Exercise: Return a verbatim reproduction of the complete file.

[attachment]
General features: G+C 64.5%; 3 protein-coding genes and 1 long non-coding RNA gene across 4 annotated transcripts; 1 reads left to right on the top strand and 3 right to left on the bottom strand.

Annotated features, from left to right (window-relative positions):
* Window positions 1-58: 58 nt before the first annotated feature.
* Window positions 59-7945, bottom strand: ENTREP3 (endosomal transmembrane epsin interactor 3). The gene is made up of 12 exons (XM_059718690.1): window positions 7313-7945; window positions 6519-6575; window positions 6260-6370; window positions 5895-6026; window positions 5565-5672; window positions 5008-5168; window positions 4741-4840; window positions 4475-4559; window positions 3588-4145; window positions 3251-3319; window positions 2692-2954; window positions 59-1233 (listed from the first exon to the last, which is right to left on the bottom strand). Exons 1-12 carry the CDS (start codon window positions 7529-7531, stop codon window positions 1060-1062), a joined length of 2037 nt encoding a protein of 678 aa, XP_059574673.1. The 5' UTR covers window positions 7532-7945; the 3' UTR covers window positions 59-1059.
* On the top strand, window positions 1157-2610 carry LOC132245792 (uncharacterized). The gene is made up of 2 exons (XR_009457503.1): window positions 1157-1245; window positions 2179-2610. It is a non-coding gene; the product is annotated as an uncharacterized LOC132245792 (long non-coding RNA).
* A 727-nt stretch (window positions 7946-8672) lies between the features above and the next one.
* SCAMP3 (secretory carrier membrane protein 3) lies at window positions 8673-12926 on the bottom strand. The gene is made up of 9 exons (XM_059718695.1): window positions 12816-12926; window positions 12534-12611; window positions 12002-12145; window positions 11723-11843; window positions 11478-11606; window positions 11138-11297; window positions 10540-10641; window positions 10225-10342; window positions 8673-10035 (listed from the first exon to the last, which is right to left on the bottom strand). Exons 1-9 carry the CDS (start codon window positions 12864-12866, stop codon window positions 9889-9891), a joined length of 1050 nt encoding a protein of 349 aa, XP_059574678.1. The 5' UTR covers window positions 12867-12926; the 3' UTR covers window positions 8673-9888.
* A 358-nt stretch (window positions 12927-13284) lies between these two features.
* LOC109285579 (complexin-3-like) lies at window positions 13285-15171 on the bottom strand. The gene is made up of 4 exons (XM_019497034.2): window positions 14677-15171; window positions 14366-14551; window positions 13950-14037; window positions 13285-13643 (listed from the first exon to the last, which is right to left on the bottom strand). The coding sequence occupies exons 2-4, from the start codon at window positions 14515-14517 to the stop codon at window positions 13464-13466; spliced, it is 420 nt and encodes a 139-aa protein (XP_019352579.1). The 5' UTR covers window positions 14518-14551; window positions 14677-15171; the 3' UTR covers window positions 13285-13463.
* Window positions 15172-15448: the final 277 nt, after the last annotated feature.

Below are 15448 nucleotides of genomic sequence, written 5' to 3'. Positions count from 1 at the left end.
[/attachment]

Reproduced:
General features: G+C 64.5%; 3 protein-coding genes and 1 long non-coding RNA gene across 4 annotated transcripts; 1 reads left to right on the top strand and 3 right to left on the bottom strand.

Annotated features, from left to right (window-relative positions):
* Window positions 1-58: 58 nt before the first annotated feature.
* Window positions 59-7945, bottom strand: ENTREP3 (endosomal transmembrane epsin interactor 3). The gene is made up of 12 exons (XM_059718690.1): window positions 7313-7945; window positions 6519-6575; window positions 6260-6370; window positions 5895-6026; window positions 5565-5672; window positions 5008-5168; window positions 4741-4840; window positions 4475-4559; window positions 3588-4145; window positions 3251-3319; window positions 2692-2954; window positions 59-1233 (listed from the first exon to the last, which is right to left on the bottom strand). Exons 1-12 carry the CDS (start codon window positions 7529-7531, stop codon window positions 1060-1062), a joined length of 2037 nt encoding a protein of 678 aa, XP_059574673.1. The 5' UTR covers window positions 7532-7945; the 3' UTR covers window positions 59-1059.
* On the top strand, window positions 1157-2610 carry LOC132245792 (uncharacterized). The gene is made up of 2 exons (XR_009457503.1): window positions 1157-1245; window positions 2179-2610. It is a non-coding gene; the product is annotated as an uncharacterized LOC132245792 (long non-coding RNA).
* A 727-nt stretch (window positions 7946-8672) lies between the features above and the next one.
* SCAMP3 (secretory carrier membrane protein 3) lies at window positions 8673-12926 on the bottom strand. The gene is made up of 9 exons (XM_059718695.1): window positions 12816-12926; window positions 12534-12611; window positions 12002-12145; window positions 11723-11843; window positions 11478-11606; window positions 11138-11297; window positions 10540-10641; window positions 10225-10342; window positions 8673-10035 (listed from the first exon to the last, which is right to left on the bottom strand). Exons 1-9 carry the CDS (start codon window positions 12864-12866, stop codon window positions 9889-9891), a joined length of 1050 nt encoding a protein of 349 aa, XP_059574678.1. The 5' UTR covers window positions 12867-12926; the 3' UTR covers window positions 8673-9888.
* A 358-nt stretch (window positions 12927-13284) lies between these two features.
* LOC109285579 (complexin-3-like) lies at window positions 13285-15171 on the bottom strand. The gene is made up of 4 exons (XM_019497034.2): window positions 14677-15171; window positions 14366-14551; window positions 13950-14037; window positions 13285-13643 (listed from the first exon to the last, which is right to left on the bottom strand). The coding sequence occupies exons 2-4, from the start codon at window positions 14515-14517 to the stop codon at window positions 13464-13466; spliced, it is 420 nt and encodes a 139-aa protein (XP_019352579.1). The 5' UTR covers window positions 14518-14551; window positions 14677-15171; the 3' UTR covers window positions 13285-13463.
* Window positions 15172-15448: the final 277 nt, after the last annotated feature.

Below are 15448 nucleotides of genomic sequence, written 5' to 3'. Positions count from 1 at the left end.